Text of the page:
Yennai Chadam – fermented rice


My mor milagai post on Instagram started a conversation between me and Radha, another Tambram schoolmate of mine. She mentioned how well it combines with fermented rice. This morning I had a bowl of rice that had now been fermenting a good 30 hours. I could see fermentation bubbles on the surface and it had that distinct funky smell. I had intended it for something else which the overcast skies put a spanner in. I could have made panta bhat, the Bengali version that has been on the list, but I also wanted to chip away at the mor milagai stash. No, it is not stashed away in my, now infamous, refrigerator #2 but might as well eat through the rest of the pantry while I am on #missionpantryclean.

This fermented rice used to be a popular breakfast dish in all parts of the country where rice is the staple. Known variously as pazhayadu, tangalanna, or yennai chadam, it was a great way to not only prevent waste but actually improve the nutritional content of the cereal. Fermentation, as we all know, increases the bio-availability of nutrients especially the B vitamins, as also calcium, and certain other trace minerals. Ayurveda bestows rice fermented like this with cooling properties, just what you need in the coming summer months. Hooray, for fermentation! Continue reading “Yennai Chadam – fermented rice”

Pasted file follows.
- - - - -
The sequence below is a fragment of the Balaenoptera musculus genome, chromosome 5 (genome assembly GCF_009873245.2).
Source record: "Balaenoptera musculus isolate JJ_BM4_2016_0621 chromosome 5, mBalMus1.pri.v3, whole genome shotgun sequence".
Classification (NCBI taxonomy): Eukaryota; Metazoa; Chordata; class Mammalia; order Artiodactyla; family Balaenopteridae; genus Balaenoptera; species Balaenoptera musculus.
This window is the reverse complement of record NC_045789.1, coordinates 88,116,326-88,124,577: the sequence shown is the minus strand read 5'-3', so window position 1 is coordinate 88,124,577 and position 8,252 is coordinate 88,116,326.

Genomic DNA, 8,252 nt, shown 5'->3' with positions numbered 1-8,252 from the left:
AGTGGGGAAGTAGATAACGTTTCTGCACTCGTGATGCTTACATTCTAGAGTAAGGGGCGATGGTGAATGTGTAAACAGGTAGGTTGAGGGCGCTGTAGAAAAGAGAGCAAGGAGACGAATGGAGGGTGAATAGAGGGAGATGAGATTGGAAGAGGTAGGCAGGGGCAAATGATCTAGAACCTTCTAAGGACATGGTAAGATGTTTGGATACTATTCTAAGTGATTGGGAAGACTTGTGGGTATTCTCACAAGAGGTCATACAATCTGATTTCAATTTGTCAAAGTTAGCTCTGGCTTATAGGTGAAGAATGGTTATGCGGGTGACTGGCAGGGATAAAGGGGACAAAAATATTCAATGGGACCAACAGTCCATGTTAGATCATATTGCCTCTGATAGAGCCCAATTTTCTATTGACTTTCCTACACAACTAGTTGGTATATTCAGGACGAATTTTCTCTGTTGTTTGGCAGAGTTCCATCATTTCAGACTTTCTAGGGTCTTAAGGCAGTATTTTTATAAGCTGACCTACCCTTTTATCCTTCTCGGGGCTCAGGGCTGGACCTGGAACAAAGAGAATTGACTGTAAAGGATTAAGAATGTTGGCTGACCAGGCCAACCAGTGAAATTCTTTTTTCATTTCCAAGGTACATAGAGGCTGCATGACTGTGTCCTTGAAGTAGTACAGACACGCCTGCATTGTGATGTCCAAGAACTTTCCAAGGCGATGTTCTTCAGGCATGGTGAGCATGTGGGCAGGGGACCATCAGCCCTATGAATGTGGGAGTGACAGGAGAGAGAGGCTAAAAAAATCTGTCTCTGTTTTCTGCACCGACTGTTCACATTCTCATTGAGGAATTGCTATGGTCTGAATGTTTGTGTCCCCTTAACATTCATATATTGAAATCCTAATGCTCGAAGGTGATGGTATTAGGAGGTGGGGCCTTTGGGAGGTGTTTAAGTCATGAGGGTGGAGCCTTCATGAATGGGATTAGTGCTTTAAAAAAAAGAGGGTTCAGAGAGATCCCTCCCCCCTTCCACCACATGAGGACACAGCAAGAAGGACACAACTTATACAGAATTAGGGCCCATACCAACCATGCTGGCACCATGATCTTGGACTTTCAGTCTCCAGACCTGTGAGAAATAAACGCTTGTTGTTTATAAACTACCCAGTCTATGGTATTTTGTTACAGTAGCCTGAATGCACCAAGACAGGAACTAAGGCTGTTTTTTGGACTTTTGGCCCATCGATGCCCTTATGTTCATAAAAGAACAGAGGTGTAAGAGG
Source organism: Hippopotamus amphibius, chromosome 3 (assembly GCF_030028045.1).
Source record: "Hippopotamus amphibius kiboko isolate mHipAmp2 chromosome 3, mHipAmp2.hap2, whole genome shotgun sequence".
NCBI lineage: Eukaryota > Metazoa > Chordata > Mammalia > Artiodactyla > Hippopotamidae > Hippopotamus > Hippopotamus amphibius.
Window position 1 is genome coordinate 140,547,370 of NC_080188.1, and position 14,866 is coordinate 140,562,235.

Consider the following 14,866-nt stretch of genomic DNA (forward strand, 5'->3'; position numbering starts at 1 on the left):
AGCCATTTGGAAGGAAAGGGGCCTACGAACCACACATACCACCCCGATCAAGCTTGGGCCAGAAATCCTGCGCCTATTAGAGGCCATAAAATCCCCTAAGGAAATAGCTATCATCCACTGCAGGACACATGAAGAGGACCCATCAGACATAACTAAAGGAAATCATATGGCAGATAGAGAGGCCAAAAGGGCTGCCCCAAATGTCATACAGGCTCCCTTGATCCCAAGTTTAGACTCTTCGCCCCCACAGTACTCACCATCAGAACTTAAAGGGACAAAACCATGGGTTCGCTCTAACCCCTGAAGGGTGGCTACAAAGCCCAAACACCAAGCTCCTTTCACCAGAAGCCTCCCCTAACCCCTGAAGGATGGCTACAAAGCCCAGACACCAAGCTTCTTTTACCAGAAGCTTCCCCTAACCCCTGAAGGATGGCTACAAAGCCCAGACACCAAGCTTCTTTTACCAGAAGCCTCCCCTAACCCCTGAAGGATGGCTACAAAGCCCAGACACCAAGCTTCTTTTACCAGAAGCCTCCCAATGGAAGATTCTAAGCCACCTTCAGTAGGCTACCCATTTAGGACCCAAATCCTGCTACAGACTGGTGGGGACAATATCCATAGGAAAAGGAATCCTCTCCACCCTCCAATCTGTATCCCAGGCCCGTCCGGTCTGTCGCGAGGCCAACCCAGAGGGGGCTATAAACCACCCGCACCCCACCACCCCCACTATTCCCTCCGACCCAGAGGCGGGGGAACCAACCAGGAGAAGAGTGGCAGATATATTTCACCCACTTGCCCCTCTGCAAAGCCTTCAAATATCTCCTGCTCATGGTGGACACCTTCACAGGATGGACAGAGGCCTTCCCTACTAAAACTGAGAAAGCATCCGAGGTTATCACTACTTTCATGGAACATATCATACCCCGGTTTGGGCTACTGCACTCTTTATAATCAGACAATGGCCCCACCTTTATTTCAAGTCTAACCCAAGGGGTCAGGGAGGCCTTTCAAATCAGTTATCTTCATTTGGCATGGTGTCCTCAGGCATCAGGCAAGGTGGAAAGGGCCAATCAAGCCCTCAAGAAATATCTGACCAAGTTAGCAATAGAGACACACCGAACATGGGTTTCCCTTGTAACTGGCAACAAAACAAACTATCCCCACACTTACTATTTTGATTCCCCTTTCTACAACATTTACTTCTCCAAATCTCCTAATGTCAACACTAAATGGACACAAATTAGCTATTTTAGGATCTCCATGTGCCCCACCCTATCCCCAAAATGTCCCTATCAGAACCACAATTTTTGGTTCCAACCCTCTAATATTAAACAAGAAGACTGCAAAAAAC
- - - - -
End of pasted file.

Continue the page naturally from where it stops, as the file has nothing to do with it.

Thayir Sadam – Curd Rice

It’s summer and the mangoes are maturing on the trees. The blazing sun keeps all of us indoors – it’s the sanest thing to do. Appetites are waning and you are perpetually parched.

“I hate summer!” you may be tempted to say. But then you remember the mangoes. And the phalsewala who has started doing his rounds. The trees of Delhi come into their own in the summer. The orange of the Semul in early summer has given way to the crimson of Gulmohurs and the trailing yellows of Amaltas.

In the North Indian plains, the mango blooms in early March. The inflorescence consists of hundreds of delicately perfumed flowers that bring the bees in droves. Naturally, not all flowers become fruit and not all fruits reach maturity. A large bunch will perhaps have a dozen mangoes at the most. Most of the fruit falls to the ground through the growth period. We (my Dad) have two trees of the Amrapali variety which grows into a luscious sweet fruit with deep orange pulp when it ripens in early July.  When it is green and immature it is tart enough to make a good pickle. But the tiny mangoes that make up the first lot of the fallen fruit end up in the compost pit. Continue reading “Thayir Sadam – Curd Rice”